Rona Nadler believes that music is one way to get people to enjoy coming to temple and participating in services.
“Over the past couple of years, we’ve introduced some new music into the Friday night service. People love to hear the tunes they grew up with, but there are a lot of very creative new Jewish composers, especially in the Reform movement, and that music is being published and circulated,” says Nadler, the music director of Temple Emanu-El-Beth Sholom in Westmount, Que.
The temple has just launched an online album, called Shabbat at Temple, which is made up of songs and nigunim and is available, free of charge, for streaming and downloading on its website, templemontreal.ca.
Nadler, along with piano accompanist Mark McDonald, are still ringing with praise for Studio 451 in Verdun, where they spent time recording the 10 selections.
“The recording engineer said we might have done it in the sanctuary, but he wanted to mic it relatively close, so the voice would have its own acoustical space,” says Nadler, who is accustomed to balancing the acoustics of a big hall with her smooth mezzo-soprano.
They created the recordings after a number of people requested them. “They asked me to find a way they could have access to the music during the week, to learn it and sing along at home, as well as for people who maybe haven’t been to temple and are investigating us online to be able to get the flavour of what we do,” says Nadler.
With funding from two congregants, Chantal Cohen and Stephen Yaffe, the project came to fruition in January.
Clicking on the Hashkiveinu composed by Fred Ross-Perry, for example, activates a nearly two-minute long rendition of a completely new musical version of the popular prayer.
“I came across it a couple of summers ago at Mifgash Musicale, a program for worship leaders wanting to expand their musical breadth, organized by the Guild of Temple Musicians on the Cincinnati Campus of Hebrew Union College,” says Nadler, who also holds the title of cantorial soloist.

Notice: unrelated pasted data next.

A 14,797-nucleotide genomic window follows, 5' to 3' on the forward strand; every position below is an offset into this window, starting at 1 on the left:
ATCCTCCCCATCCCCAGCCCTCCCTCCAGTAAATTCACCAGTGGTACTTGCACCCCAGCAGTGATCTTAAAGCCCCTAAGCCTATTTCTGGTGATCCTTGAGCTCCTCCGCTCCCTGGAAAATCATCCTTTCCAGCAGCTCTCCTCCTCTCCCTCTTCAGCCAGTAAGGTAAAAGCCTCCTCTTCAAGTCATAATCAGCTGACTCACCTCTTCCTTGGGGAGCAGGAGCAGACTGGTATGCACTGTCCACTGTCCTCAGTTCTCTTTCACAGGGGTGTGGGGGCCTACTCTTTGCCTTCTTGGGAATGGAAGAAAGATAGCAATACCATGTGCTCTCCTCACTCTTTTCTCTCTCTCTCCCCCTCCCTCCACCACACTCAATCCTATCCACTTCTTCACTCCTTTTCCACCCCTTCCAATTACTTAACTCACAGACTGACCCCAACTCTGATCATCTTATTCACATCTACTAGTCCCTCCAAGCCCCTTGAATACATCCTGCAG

“I don’t know if I’ve heard the Yih’yu L’ratzon/Oseh Shalom sung this way elsewhere, but it’s a very organic melody, one you feel you’ve known for a long time.”
There’s also a more traditional Shalom Aleichem. With its mix of upbeat (L’cha Dodi), contemplative (Bar’chu) and wordless (Nigun Lubavitcher), the selections encompass a good mix of styles.
Nadler’s background is its own mix of vocal work and piano. She grew up in Calgary, where she attended Jewish day school and was the daughter of a cellist mother and violinist father who are now retired from the Calgary Philharmonic Orchestra.
She came to Montreal to attend McGill University, where she studied and acquired a master’s degree in early music performance. Along with her cantorial work, she is also in high demand as a harpsichord and continuo player, with groups like Les Voix Baroques, the McGill Chamber Orchestra, Infusion Baroque, I Musici and Ensemble Caprice.
“I also direct my own vocal ensemble, an independent collective group that we formed seven years ago, called One Equall Musik, taken from John Donne’s phrase describing what it will be like in heaven. We do Renaissance and Medieval music,” says Nadler, who is also a rehearsal pianist for operas.
Her work at the temple includes directing the annual Purim spiel, tutoring the B’nai Mitzvah in their chanting, conducting the adult Kol haNeshama Choir and directing the inter-generational Kabbalat Shabbat Band. She enjoys every minute of it.
“I’ve been in this role for four years now and it makes use of the different skills that I have,” she says. “I’m making music in a context where I know that it’s meaningful for people.”